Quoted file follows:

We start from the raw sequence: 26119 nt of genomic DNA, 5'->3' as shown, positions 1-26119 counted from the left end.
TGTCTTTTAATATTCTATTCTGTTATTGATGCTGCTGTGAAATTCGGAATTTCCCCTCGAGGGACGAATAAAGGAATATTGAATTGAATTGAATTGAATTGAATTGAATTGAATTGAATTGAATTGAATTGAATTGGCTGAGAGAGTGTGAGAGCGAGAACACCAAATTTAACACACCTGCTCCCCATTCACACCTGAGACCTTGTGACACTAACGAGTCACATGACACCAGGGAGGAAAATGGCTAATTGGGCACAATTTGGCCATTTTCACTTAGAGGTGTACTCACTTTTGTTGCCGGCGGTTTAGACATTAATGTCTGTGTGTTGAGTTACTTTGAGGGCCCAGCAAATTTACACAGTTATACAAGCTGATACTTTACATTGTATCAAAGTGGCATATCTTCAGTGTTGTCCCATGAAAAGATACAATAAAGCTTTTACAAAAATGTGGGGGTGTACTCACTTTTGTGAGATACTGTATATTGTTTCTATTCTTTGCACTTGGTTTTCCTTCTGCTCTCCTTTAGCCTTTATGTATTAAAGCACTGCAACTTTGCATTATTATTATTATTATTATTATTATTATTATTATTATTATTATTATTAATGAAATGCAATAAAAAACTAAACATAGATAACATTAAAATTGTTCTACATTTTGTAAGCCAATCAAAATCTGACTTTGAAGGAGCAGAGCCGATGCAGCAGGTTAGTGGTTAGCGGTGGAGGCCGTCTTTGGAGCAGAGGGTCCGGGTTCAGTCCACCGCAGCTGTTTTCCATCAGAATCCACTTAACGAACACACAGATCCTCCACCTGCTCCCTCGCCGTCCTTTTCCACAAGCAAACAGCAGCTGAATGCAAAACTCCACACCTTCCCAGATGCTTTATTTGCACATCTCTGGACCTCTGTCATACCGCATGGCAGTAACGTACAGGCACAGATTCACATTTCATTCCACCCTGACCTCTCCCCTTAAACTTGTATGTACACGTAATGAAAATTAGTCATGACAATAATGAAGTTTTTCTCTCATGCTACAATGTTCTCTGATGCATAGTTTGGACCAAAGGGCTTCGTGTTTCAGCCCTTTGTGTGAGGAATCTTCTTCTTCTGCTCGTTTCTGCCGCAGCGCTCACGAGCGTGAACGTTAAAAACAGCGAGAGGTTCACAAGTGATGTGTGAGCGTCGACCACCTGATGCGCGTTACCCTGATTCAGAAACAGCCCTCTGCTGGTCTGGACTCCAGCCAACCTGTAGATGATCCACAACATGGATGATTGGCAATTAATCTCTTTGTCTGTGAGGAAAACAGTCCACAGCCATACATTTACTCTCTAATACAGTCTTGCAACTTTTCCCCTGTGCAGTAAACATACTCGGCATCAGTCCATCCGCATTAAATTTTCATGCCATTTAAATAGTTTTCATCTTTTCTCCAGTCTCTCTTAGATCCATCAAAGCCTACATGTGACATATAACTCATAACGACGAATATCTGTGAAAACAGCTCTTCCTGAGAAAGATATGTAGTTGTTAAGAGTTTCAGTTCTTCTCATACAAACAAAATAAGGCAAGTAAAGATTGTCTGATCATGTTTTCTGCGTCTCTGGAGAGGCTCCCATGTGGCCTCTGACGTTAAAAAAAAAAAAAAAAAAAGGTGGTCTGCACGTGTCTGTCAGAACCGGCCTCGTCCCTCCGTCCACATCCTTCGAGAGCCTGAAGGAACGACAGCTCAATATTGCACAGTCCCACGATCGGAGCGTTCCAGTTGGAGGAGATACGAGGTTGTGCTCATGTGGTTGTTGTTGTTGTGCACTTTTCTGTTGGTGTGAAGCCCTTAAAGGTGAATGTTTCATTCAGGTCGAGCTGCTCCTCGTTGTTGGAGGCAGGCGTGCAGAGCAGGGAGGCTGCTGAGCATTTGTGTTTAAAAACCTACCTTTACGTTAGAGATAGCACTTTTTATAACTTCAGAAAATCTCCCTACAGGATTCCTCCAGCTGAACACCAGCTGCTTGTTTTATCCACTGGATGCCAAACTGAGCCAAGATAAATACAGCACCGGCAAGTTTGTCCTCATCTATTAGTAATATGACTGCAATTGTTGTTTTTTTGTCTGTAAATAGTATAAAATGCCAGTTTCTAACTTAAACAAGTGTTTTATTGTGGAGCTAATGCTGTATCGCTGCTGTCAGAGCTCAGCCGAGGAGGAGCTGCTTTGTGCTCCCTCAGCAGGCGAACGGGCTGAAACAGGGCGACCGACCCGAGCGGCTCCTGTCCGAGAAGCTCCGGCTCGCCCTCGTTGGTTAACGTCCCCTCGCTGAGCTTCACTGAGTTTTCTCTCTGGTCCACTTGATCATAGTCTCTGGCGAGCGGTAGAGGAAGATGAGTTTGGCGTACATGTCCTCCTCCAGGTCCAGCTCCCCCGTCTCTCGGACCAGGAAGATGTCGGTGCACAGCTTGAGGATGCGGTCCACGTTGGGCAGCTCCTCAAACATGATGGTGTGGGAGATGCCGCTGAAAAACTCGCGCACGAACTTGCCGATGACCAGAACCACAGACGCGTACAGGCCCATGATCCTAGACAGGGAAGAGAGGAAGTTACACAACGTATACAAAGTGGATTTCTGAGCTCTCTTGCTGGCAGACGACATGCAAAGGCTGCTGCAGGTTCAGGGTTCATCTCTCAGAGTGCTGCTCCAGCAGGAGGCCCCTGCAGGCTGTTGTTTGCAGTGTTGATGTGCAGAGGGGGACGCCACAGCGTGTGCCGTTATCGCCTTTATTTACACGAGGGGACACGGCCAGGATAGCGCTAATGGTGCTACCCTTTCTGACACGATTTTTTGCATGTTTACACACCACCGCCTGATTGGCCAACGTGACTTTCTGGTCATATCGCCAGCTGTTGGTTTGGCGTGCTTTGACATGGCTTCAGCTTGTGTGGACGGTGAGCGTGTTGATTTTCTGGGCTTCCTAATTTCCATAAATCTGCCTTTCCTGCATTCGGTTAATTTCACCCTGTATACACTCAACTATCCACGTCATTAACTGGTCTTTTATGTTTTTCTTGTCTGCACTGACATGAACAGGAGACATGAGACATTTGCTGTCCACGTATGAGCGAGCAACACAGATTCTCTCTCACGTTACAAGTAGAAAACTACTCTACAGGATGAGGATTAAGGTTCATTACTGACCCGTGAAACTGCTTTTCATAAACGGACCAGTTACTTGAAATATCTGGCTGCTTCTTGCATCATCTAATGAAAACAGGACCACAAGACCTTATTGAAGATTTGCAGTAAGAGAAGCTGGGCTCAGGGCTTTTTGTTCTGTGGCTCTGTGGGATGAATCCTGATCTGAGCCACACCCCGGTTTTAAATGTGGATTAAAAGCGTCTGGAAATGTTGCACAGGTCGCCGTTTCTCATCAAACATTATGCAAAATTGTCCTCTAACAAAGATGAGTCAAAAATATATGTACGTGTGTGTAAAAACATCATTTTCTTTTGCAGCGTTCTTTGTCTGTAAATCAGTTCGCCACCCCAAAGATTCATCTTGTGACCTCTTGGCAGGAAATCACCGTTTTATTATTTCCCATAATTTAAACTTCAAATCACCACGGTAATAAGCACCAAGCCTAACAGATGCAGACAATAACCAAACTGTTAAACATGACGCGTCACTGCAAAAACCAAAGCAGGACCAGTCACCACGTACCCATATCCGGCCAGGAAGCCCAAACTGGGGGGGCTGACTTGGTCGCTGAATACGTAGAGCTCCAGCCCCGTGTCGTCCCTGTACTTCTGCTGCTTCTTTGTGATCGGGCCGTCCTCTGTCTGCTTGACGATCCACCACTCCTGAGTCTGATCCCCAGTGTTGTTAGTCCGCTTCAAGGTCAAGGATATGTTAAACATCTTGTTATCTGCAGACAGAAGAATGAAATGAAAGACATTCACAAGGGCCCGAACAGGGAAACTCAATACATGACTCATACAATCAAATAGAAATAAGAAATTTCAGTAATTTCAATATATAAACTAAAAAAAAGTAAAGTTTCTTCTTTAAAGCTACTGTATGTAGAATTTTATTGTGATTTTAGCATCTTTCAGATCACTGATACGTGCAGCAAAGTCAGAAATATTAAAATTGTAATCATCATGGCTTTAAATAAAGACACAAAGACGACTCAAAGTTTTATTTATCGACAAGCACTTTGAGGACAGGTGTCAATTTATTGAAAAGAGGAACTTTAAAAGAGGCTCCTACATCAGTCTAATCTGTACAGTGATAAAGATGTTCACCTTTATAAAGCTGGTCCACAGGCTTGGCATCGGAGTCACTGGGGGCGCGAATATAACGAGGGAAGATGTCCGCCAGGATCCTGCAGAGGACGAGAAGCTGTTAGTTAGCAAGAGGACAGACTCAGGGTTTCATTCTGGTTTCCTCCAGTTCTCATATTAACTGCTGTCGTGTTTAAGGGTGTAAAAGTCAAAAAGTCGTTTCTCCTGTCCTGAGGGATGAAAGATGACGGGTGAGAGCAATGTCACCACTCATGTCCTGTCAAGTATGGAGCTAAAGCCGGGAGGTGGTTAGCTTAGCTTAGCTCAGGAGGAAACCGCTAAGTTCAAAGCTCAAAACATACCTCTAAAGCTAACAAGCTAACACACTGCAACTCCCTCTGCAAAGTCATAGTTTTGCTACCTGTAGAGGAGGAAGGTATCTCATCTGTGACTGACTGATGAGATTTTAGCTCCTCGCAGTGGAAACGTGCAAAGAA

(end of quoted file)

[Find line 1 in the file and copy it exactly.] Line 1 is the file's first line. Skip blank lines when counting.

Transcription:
We start from the raw sequence: 26119 nt of genomic DNA, 5'->3' as shown, positions 1-26119 counted from the left end.